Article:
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Harnessing Hugelkultur

Oct 11, 2012 -
   
  Harnessing Hugelkultur
These Turkey Tail mushrooms growing on a log demonstrate the nutrition and moisture offered by wood.
 
   

If you’re deep into permaculture you know about hugelkultur. If hugelkultur makes you say, Who?, then say hello to an easy composting method.

Hugelkultur (HOO-gull-cull-toor) is a German word for building a new garden area with branches or even trees as the base. It’s sometimes referred to as wood composting. The area can be any shape, and it can be a low or steep mound. Organic waste is layered on top of the branches, and a cover crop or plants make the top layer.

Similar to sheet mulching or a traditional compost pile, the hugelkultur mound will heat up (but not as much as a compost pile) and for a few years this can make it a season-lengthening spot for growing tender vegetables. As the wood breaks down the temperature will drop, and air pockets will take the place of some of the lost wood. This mixture of soil organisms, oxygen, and moisture will create superb soil.

How to build a hugelkultur mound

In our new video about growing potatoes in a Geobin, Tricia follows the traditional hugelkultur method by adding layers of branches, followed by other organic materials, to make a bed for the potatoes. Here’s the diagram from the video, with potatoes, compost and then straw on top. When using hugelkultur outside of a bin, add leaves, twigs, and grass clippings along with the compost. 


A hugelkultur mound will provide excellent soil for up to 20 years.

If a tree falls ... you can practice hugelkultur

Next time a tree falls in your garden think twice before you call the tree service or get out your chainsaw. A downed tree can keep on giving to your garden’s ecosystem in a special way.

Instead of a pile of broken branches, you can use a fallen tree as the base of your mound, and heap branches at its sides, then layer on organic materials, and add plants on the top. A newly fallen tree will use up a lot of nitrogen as it decomposes, so be sure to add bone meal and blood meal amendments. A tree trunk that is already rotten will not use as much nitrogen, and those nitrogen-rich amendments would not be necessary.

The fallen tree is a reservoir of water and as it slowly decays it will release that moisture. Bushes or small trees planted on the mound will reach their roots down to drink the moisture from the rotting tree—to such an extent that they can survive in arid climates without extra water.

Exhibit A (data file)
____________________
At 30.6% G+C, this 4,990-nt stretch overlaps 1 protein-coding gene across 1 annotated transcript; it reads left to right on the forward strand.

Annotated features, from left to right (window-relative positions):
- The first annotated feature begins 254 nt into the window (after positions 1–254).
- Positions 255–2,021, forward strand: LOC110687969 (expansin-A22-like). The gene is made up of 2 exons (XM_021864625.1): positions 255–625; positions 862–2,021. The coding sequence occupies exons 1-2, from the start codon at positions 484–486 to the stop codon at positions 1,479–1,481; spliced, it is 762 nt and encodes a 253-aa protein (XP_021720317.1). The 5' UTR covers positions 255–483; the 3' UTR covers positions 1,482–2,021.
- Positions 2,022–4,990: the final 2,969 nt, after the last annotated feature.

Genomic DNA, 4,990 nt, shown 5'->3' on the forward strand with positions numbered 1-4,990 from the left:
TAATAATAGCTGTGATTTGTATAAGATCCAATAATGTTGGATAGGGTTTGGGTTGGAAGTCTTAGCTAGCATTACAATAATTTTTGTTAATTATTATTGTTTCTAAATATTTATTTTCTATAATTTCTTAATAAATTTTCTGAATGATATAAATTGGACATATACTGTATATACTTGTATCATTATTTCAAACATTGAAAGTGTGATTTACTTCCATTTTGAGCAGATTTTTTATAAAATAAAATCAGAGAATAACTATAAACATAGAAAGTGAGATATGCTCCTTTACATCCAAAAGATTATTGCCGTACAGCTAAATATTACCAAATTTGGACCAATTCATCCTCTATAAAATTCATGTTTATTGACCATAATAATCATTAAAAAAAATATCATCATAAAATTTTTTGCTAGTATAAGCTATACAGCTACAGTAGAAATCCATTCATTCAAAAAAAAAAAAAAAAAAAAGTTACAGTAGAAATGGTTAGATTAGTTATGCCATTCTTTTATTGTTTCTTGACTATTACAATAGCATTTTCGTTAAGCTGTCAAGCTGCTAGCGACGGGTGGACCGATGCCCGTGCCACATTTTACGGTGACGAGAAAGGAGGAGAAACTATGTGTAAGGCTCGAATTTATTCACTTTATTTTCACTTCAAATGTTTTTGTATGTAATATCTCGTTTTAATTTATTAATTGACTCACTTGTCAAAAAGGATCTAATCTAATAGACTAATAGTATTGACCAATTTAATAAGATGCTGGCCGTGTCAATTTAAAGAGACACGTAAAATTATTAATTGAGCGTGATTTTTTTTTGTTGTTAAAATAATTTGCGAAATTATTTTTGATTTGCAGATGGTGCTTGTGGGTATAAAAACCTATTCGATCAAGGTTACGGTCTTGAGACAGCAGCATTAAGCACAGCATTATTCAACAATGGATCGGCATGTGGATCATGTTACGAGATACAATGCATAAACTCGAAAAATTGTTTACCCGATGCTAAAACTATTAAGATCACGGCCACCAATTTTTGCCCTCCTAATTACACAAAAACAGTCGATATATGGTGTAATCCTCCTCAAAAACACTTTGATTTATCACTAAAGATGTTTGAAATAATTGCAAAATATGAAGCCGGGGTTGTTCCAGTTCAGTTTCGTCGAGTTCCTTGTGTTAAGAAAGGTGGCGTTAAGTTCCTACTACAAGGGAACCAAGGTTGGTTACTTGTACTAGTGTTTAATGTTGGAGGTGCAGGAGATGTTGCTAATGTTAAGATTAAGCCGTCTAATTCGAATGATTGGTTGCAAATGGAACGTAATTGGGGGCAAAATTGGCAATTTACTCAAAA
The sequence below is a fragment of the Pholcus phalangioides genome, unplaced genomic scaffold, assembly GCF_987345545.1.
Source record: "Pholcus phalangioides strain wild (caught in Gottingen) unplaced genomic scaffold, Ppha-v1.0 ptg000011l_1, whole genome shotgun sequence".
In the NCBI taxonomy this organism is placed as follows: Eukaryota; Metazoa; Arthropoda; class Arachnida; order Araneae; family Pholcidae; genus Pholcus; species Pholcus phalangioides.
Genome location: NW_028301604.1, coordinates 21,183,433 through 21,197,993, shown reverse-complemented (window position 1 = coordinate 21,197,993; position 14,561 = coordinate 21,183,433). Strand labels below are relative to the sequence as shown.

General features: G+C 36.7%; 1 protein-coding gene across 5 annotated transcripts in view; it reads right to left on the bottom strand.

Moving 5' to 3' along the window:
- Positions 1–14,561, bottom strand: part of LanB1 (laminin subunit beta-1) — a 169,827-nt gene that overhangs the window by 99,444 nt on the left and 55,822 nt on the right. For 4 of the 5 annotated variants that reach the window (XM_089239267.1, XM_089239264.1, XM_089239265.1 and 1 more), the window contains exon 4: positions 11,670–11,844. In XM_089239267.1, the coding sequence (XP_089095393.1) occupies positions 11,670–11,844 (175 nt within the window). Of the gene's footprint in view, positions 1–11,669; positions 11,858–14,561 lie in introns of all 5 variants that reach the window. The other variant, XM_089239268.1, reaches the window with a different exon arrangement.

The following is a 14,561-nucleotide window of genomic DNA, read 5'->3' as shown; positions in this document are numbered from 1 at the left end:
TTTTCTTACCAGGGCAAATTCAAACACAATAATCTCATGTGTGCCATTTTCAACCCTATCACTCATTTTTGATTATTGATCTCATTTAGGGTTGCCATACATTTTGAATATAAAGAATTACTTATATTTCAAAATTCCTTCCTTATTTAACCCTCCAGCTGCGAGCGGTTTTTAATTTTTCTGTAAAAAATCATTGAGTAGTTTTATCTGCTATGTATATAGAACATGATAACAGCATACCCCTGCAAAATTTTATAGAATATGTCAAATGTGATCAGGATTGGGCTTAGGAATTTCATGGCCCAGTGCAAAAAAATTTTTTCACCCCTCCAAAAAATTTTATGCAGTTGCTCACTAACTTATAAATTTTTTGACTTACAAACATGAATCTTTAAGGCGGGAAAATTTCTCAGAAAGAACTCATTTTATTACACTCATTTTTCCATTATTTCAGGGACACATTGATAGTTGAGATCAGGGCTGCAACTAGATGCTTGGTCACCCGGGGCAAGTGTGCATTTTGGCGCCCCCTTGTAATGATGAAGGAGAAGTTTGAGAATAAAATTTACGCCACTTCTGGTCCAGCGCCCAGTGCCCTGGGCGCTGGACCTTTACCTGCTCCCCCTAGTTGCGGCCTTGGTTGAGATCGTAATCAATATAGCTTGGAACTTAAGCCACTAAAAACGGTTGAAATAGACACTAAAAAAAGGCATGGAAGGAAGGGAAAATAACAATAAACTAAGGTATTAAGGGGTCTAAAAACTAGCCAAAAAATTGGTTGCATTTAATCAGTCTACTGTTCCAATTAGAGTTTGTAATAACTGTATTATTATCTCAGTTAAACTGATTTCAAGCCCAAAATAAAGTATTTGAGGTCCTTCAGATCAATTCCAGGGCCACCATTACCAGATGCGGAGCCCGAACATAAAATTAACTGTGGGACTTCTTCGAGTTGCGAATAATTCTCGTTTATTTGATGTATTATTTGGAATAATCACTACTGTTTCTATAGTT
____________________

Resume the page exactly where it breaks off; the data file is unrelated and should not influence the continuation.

For more information about permaculture, look at the second edition of the classic, Gaia’s Garden, as well as The Permaculture Garden.


Instead of firing up the chipper-shredder, try hugelkultur with your extra branches this year.


Categories: Growing Medium, Organic Compost, Soil Amendments, Organic Garden Compost, Organic Gardening 101


James S Says:
Oct 13th, 2012 at 10:56 am

What does one do in years two and beyond to keep the bin going?  Can one plant potatoes again or should one start over?

Thanks.

Hendrica Regez Says:
Oct 13th, 2012 at 1:08 pm

are there alternatives to bonemeal and bloodmeal? I don’t like using them…

Keith Says:
Oct 13th, 2012 at 10:21 pm

U will want to check out permies for great info on hugels. Don’t use those products of mass death, better is various meals and rock dust. I can’t say it’s harvested sustainably but at least it not perfectly tied to suffering and death! I like kelp meal, but I wouldn’t overuse it I don’t know about the salt content. Rock dust local should be able to help u find some.

Rikardo Says:
Oct 24th, 2012 at 7:20 am

Green stuff has a higher nitrogen content.  Grass clippings are easy to come by.  Alfalfa meal, should you have available, is like 12% nitrogen.  Livestock manure is great N source.  Poultry or sheep or goat manure are much better than cow or horse.  There is a danger of weed seeds in manures.  Urine also is very high in N, but you should dilute, and don’t use on root crops, I imagine. 
  There is a great, tho somewhat complicated discussion of this at the Colorado State Extension site entitled “Organic Materials as Nitrogen Fertilizers.”
Don’t be afraid to experiment!

Jackie Earnshaw, CPDT-KA Says:
Apr 12th, 2013 at 10:33 pm

Llama poop is amazing. Better than other manures, imho.
1.7% nitrogen, 0.69 phosphorus, 0.66 potassium.
Will not burn when applied directly to plants. And no weed seeds.

Charlotte from Peaceful Valley Says:
Apr 15th, 2013 at 3:31 pm

James, After the first crop of potatoes you can plant them again. If you want to add more layers that is fine too.

Charlotte from Peaceful Valley Says:
Apr 15th, 2013 at 3:34 pm

Hendrica, Look in this sidebar under Fertilizer Solutions for things you can substitute for Blood Meal and Bone Meal. Click on N to replace Blood Meal and on P to replace Bone Meal. http://www.groworganic.com/fertilizers.html

Keith, Rikardo and Jackie—Thank you for your valuable suggestions!

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